First was the desire to transcend the North-South divide that once animated Delhi and Jakarta. The traditional non-alignment of India and Indonesia involved more than surviving the East-West divide. It was also about articulating the collective interests of the newly independent nations. Today as members of the G-20 India and Indonesia see themselves as potential consensus-builders on such global issues as trade, environment and rebalancing the world economy.
Rising Democratic Powers
The second is about shared democratic values. In the immediate aftermath after decolonisation, the natural emphasis in Delhi and Jakarta was on promoting third world solidarity rather than political liberalism. Today, India and Indonesia have begun to assert their identity as democratic nations.
India has shed traditional inhibitions to support the United Nations Democracy Fund and often shared a common platform with the other democracies in the Asia-Pacific region. Indonesia, which survived two dictatorships, is proud of its hard won democratic freedoms, and is more vigorous than India in articulating support for promotion of democratic values.
Neither New Delhi nor Jakarta would want to join the Western crusades for democracy and political change in the developing world. But an independent initiative coming from India and Indonesia would have a lot more political credibility across Asia than the Western hectoring on democracy.
In the joint statement issued at the end of their talks, Premier Singh and President Yudhoyono declared that “Indonesia and India are natural partners as two developing democratic countries in the region”. Underlining their shared commitment to “multiculturalism, pluralism and diversity’, the two leaders affirmed their desire to “play an active role in the promotion of democracy, peace and stability in Asia Pacific region and the world at large”.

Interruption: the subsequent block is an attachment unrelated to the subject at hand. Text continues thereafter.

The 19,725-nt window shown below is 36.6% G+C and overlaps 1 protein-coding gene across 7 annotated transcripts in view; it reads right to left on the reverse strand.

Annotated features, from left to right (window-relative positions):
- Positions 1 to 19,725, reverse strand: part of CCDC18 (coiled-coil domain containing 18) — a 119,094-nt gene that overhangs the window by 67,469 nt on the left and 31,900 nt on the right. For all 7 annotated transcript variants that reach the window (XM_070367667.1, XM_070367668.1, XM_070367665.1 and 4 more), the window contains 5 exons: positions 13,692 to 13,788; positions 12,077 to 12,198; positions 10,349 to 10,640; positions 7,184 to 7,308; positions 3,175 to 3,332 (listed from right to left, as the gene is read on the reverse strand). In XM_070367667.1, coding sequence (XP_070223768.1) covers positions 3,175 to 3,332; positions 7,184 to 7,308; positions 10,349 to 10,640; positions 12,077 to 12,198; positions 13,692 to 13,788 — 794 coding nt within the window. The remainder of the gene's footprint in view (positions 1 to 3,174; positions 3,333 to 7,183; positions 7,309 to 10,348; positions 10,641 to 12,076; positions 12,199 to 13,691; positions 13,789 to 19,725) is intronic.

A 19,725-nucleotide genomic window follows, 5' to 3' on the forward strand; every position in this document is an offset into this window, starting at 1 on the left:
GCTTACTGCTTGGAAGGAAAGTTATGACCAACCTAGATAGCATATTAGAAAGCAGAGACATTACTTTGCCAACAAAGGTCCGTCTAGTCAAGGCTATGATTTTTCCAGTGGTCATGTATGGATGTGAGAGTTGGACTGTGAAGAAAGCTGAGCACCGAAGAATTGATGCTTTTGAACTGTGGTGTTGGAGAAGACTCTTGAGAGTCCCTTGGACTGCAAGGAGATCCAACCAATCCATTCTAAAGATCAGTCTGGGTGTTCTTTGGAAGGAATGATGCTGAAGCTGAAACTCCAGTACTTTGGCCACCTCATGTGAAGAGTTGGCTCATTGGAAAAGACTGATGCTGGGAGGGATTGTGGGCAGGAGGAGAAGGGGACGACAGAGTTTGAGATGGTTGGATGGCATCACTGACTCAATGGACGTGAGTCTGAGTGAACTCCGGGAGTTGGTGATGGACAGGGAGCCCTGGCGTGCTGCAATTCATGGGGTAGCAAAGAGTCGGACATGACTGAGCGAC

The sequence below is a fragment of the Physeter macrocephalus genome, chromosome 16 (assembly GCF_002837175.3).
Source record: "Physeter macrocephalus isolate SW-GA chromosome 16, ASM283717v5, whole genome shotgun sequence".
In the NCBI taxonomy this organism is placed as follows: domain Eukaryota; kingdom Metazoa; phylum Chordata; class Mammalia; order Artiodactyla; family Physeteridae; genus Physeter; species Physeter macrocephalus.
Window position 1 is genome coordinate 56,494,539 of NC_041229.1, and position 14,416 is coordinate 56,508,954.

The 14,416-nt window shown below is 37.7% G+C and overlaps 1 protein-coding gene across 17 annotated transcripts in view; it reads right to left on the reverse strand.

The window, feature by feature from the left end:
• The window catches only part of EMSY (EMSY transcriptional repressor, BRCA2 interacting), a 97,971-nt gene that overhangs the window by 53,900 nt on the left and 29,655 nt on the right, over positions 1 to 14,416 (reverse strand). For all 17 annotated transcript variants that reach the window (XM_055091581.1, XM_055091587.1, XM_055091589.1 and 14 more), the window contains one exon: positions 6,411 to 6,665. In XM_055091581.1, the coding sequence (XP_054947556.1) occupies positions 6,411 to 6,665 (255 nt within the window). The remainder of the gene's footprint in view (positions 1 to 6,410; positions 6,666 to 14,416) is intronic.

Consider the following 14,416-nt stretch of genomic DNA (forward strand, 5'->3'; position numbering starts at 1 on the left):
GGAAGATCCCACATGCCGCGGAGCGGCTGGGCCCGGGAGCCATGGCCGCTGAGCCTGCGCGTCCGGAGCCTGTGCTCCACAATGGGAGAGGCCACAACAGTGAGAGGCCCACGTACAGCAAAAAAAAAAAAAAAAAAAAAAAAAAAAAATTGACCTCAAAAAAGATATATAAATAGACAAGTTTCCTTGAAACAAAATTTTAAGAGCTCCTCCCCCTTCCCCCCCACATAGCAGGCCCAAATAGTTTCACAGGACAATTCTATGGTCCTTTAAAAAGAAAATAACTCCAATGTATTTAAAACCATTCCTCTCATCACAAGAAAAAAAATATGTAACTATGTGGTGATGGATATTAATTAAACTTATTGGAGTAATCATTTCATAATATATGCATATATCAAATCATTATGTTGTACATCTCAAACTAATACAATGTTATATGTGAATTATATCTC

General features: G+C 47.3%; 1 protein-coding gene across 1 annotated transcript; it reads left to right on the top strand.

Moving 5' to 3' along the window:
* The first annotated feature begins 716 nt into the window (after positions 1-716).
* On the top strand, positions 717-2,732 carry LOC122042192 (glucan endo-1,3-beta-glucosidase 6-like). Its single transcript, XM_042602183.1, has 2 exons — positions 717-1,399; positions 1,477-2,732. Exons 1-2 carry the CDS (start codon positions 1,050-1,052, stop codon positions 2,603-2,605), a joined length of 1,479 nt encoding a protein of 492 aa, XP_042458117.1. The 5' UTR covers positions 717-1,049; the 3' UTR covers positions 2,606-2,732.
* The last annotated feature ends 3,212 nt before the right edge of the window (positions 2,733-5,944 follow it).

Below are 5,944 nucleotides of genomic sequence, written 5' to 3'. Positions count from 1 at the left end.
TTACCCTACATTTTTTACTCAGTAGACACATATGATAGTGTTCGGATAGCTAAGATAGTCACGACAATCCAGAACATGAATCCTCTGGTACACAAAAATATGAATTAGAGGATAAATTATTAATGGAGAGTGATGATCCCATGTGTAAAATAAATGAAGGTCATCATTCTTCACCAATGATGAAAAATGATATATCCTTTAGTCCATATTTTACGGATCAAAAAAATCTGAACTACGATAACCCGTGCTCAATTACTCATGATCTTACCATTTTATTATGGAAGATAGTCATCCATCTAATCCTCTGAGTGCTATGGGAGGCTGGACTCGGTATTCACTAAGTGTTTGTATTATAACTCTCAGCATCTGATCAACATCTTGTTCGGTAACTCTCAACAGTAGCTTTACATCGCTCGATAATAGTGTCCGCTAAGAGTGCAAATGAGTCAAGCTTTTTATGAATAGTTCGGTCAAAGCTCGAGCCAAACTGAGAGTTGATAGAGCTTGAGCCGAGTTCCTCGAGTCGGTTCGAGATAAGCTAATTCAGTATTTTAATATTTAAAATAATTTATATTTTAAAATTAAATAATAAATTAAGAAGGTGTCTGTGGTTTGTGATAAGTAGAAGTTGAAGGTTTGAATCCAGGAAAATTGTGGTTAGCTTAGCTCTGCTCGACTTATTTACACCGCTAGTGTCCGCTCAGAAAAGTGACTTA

Third, India and Indonesia have a big role in shaping the evolution of the balance of power in Asia. Nearly six decades ago, it was Delhi and Jakarta that worked together to promote the Asian unity and the rejection of military blocs. Today amidst the rise of China and the relative decline of the United States and Japan, India and Indonesia have begun to expand and institutionalise their defence cooperation to ensure that Asia’s economic prospects are not endangered by renewed regional conflict.
Constructing a new Indo-Pacific Region?
Fourth, Premier Singh and President Yudhoyono are acutely conscious of the importance of their shared maritime spaces in the Indian and Pacific Oceans. As India seeks to consolidate its role as security provider in the Indian Ocean and raise its profile in the Western Pacific, strategic partnership with Indonesia is critical for the success of both the objectives.
As the archipelago bridging the Indian and Pacific Oceans, Indonesia is destined to play a major role in both. A more intensive maritime engagement between Delhi and Jakarta, then, would end the artificial separation between the two oceans and help construct a new Indo-Pacific region.
C. Raja Mohan is Adjunct Professor of South Asian Studies at the S. Rajaratnam School of International Studies (RSIS), Nanyang Technological University, Singapore and Strategic Affairs Editor of The Indian Express, New Delhi.